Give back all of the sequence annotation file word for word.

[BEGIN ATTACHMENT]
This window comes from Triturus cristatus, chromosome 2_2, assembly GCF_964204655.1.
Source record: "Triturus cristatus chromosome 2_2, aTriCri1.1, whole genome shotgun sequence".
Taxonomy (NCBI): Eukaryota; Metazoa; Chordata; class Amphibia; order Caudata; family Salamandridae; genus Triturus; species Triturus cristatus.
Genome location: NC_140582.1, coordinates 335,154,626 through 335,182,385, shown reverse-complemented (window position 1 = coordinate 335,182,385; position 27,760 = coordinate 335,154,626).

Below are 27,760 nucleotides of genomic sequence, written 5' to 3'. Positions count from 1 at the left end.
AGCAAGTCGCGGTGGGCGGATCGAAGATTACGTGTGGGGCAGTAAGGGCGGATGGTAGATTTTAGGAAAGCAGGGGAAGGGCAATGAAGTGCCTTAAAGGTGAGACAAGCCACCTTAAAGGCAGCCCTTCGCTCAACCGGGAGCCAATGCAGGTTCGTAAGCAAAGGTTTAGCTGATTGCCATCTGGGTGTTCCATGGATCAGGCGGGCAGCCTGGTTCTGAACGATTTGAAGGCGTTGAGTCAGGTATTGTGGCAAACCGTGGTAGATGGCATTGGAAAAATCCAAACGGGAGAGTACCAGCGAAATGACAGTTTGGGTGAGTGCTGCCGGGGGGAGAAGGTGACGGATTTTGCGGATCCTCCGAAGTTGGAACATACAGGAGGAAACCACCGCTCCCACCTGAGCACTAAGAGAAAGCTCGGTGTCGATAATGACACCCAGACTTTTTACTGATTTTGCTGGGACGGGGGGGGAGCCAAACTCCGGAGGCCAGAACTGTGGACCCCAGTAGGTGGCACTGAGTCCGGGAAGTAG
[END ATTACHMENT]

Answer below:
This window comes from Triturus cristatus, chromosome 2_2, assembly GCF_964204655.1.
Source record: "Triturus cristatus chromosome 2_2, aTriCri1.1, whole genome shotgun sequence".
Taxonomy (NCBI): Eukaryota; Metazoa; Chordata; class Amphibia; order Caudata; family Salamandridae; genus Triturus; species Triturus cristatus.
Genome location: NC_140582.1, coordinates 335,154,626 through 335,182,385, shown reverse-complemented (window position 1 = coordinate 335,182,385; position 27,760 = coordinate 335,154,626).

Below are 27,760 nucleotides of genomic sequence, written 5' to 3'. Positions count from 1 at the left end.
AGCAAGTCGCGGTGGGCGGATCGAAGATTACGTGTGGGGCAGTAAGGGCGGATGGTAGATTTTAGGAAAGCAGGGGAAGGGCAATGAAGTGCCTTAAAGGTGAGACAAGCCACCTTAAAGGCAGCCCTTCGCTCAACCGGGAGCCAATGCAGGTTCGTAAGCAAAGGTTTAGCTGATTGCCATCTGGGTGTTCCATGGATCAGGCGGGCAGCCTGGTTCTGAACGATTTGAAGGCGTTGAGTCAGGTATTGTGGCAAACCGTGGTAGATGGCATTGGAAAAATCCAAACGGGAGAGTACCAGCGAAATGACAGTTTGGGTGAGTGCTGCCGGGGGGAGAAGGTGACGGATTTTGCGGATCCTCCGAAGTTGGAACATACAGGAGGAAACCACCGCTCCCACCTGAGCACTAAGAGAAAGCTCGGTGTCGATAATGACACCCAGACTTTTTACTGATTTTGCTGGGACGGGGGGGGAGCCAAACTCCGGAGGCCAGAACTGTGGACCCCAGTAGGTGGCACTGAGTCCGGGAAGTAG